GlaxoSmithKline (GSK) has been granted a new indication for its fast-growing cancer drug Votrient in the EU, with the European Medicines Agency (EMA) giving the go-ahead for its use in soft tissue sarcoma patients.
Votrient (pazopanib), once-daily oral angiogenesis inhibitor, was first approved in 2009 for treating kidney cancer and is among GSK's fastest-growing new products, with sales rising 87 per cent to £72m ($112m) in the first half of the year.
One of the main drivers for that increase was approval for the soft tissue sarcoma indication in the US, despite the fact that the cancer is relatively rare. The EU registration will lend additional momentum to the product.
Specifically, Votrient has been cleared for the treatment of adult patients with advanced soft tissue sarcoma who have received prior chemotherapy or have progressed within 12 months of adjuvant therapy.
In Europe, it is estimated that this type of sarcoma represents an average of 5 out of 100,000 new cancer diagnoses a year.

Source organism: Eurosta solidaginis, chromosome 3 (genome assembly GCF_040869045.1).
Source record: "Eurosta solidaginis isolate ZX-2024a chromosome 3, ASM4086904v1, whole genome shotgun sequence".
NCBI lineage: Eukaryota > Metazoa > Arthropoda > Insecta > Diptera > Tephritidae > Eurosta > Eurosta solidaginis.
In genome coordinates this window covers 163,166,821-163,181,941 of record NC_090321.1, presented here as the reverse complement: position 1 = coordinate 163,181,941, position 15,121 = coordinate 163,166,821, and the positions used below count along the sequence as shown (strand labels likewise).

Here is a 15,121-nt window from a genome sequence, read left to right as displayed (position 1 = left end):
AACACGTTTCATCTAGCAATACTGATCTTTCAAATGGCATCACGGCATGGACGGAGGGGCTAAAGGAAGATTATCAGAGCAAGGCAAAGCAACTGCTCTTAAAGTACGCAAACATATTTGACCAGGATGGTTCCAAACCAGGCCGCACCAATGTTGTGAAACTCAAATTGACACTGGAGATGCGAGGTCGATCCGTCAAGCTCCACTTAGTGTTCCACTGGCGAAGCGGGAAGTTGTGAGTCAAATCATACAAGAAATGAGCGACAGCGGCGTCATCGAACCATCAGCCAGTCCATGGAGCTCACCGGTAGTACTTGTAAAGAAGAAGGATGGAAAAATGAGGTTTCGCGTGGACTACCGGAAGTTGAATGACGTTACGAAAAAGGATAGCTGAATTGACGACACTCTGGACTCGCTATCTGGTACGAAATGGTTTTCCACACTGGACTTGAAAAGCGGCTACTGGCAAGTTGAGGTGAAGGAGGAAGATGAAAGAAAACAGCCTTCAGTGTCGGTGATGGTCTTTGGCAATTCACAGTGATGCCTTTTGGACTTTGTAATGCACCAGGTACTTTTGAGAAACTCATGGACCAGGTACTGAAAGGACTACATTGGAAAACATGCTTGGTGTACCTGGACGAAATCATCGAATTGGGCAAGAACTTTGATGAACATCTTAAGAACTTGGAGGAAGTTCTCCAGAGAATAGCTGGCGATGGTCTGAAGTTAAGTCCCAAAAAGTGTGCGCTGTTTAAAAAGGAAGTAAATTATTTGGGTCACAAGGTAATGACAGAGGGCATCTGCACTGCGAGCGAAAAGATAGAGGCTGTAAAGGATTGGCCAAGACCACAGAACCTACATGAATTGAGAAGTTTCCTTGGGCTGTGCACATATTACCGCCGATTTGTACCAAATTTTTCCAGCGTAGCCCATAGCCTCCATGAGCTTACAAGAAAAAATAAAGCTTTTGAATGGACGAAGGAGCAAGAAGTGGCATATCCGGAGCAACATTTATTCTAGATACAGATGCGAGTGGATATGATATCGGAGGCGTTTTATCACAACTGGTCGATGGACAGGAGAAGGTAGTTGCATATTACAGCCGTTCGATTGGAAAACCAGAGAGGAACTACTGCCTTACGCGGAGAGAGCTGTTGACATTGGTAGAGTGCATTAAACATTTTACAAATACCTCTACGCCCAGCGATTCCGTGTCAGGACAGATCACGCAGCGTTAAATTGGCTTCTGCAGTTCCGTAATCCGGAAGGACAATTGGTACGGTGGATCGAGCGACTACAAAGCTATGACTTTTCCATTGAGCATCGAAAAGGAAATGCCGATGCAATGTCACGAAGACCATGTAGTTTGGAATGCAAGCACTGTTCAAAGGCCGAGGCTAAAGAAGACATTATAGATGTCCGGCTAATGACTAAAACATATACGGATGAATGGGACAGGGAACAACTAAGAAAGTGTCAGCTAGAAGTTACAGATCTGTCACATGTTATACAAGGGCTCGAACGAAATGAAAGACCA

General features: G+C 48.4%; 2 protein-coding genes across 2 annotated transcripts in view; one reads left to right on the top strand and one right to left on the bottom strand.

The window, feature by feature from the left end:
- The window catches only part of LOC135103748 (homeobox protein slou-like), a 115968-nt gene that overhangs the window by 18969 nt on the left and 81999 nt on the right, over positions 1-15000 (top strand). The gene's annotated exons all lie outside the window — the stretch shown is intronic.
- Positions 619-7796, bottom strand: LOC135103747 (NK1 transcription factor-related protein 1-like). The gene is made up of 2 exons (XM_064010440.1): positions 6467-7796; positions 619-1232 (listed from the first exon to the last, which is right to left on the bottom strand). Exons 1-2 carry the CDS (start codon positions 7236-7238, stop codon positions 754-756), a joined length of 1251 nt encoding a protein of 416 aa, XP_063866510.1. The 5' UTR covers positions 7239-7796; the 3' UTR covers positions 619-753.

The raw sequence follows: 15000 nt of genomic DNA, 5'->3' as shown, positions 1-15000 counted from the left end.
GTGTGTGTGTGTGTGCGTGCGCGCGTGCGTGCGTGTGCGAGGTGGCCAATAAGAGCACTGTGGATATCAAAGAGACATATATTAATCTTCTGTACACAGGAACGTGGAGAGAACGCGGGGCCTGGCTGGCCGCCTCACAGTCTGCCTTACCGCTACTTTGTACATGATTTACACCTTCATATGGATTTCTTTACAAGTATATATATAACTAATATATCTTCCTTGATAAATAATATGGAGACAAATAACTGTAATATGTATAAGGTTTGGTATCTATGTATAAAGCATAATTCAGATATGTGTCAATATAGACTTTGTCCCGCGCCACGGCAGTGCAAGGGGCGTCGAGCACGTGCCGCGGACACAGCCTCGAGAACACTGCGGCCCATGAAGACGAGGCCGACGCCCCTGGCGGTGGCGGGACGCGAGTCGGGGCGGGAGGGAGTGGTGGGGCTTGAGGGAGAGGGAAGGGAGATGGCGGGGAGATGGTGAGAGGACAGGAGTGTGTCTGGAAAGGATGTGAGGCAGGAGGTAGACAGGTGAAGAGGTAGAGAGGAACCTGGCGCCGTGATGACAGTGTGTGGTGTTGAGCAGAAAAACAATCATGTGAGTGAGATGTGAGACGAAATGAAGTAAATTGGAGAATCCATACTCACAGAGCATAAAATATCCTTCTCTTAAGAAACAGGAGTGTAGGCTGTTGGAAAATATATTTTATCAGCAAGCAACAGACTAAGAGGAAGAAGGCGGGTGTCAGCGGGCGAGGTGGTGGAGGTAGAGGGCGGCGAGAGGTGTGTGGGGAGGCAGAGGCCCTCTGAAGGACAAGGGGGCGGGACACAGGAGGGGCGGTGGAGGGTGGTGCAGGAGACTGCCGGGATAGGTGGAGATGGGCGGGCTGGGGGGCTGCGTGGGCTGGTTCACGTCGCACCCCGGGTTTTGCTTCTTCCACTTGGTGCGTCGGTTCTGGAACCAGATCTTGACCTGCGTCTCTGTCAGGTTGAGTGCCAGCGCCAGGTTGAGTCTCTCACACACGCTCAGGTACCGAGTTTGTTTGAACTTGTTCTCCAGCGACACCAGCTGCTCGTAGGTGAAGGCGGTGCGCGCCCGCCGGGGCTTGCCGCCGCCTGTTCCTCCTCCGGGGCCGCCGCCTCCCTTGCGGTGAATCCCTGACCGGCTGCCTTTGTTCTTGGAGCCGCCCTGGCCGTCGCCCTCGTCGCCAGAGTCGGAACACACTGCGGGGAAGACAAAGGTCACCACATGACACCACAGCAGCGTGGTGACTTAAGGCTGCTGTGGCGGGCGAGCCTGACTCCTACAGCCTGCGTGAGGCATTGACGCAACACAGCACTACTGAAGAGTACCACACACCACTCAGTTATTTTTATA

"The approval of Votrient for this diverse group of tumours marks progress for patients who have seen few new treatment options in decades," commented Dr Paolo Paoletti, president of GSK's oncology business unit.
Votrient is also benefitting commercially from the failure of Merck & Co/Ariad's rival sarcoma therapy Taltorvic (ridaforolimus), which was rejected by the FDA earlier this year as maintenance therapy for patients with metastatic soft tissue sarcoma or bone sarcoma.
Analysts polled by Thomson Reuters have forecast global peak sales of around $500m in 2016 for Votrient, with possible upside if the drug proves effective in ongoing studies in other cancers.
GSK has also been testing Votrient for ovarian, breast and non-small cell lung cancer, as well as for age-related macular degeneration.